A GX-1200 Glacier Computer is forklift mounted with wireless network connectivity.

The more practical and affordable solution for many new and existing warehouses is to empower operators by installing an onboard computer on each forklift, making the location of items and empty storage space immediately visible. Rugged PC’s, with user-friendly touch-screen user interfaces, connect to a Warehouse Management Systems (WMS) via a wireless local area network. Some of the more sophisticated WMS systems can indicate not only the location to pick from, replenish from/to, and putaway to, but also the optimal sequence of these events.

The WMS is typically interfaced with an existing Enterprise Resource Planning system (ERP), or accounting package. This provides an integrated method of automatically tracking inventory, processing orders, and handling returns. WMS is frequently implemented with automatic data collection using barcode scanners and the increasingly common radio frequency identification (RFID) tags, now mandated by Wal-Mart and other retailers.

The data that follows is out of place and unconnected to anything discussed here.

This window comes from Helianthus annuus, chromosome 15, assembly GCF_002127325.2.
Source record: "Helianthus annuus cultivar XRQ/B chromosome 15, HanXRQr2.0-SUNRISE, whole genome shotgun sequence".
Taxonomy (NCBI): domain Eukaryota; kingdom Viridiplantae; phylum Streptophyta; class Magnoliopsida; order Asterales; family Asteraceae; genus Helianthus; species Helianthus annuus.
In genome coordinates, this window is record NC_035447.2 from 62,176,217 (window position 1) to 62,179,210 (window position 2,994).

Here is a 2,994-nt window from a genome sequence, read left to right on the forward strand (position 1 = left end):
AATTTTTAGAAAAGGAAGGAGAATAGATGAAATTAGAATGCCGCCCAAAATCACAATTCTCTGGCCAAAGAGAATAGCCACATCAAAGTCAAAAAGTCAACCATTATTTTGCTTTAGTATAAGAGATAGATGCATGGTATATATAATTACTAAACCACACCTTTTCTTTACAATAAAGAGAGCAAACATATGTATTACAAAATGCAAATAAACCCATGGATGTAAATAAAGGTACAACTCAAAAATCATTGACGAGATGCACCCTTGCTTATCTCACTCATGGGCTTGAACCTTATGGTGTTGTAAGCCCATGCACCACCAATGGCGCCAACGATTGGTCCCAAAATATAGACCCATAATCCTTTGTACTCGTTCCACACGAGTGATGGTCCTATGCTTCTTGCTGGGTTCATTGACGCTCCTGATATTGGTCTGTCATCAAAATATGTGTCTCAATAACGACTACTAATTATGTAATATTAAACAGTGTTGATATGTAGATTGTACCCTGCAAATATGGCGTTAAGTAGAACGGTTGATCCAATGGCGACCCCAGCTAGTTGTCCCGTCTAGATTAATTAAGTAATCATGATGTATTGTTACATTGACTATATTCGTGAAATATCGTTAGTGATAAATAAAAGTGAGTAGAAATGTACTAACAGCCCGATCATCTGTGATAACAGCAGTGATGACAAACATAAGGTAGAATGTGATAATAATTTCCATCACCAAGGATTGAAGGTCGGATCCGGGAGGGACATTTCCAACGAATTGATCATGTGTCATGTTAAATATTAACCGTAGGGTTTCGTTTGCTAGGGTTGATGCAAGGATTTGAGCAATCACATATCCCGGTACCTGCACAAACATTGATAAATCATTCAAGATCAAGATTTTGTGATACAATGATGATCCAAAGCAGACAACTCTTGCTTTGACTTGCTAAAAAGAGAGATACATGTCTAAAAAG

“The implementation of a WMS along with automated data collection will likely give you increases in accuracy, reduction in labor costs … and a greater ability to service the customer by reducing cycle times,” says Dave Piasecki of Inventory Operations Consulting LLC, author of Inventory Accuracy: People, Processes, & Technology (2003). For some warehouse and distribution center operations, the more efficient processes and better utilization of storage space will also result in inventory reduction and increased storage capacity.    

Time saving

Forklift operators can receive wireless requests from workstations in need of raw materials. The forklift operator also receives information regarding the location of the workstation and the specific materials that need to be delivered.

These benefits directly address the elimination of wastes at the core of Lean Manufacturing philosophy. Equipping forklifts with computers integrated with a warehouse management system immediately reduces the waste involved in transportation, human motion, and waiting.

Shorter, more direct routing reduces travel time and, therefore, the demand for forklifts and the associated labor, capitol, maintenance and energy costs. Travel time is reduced because operators always know their precise destination. After a putaway, a warehouse management system can direct a forklift to do a pick at the closest available location in situations where like items may be stored in several different areas.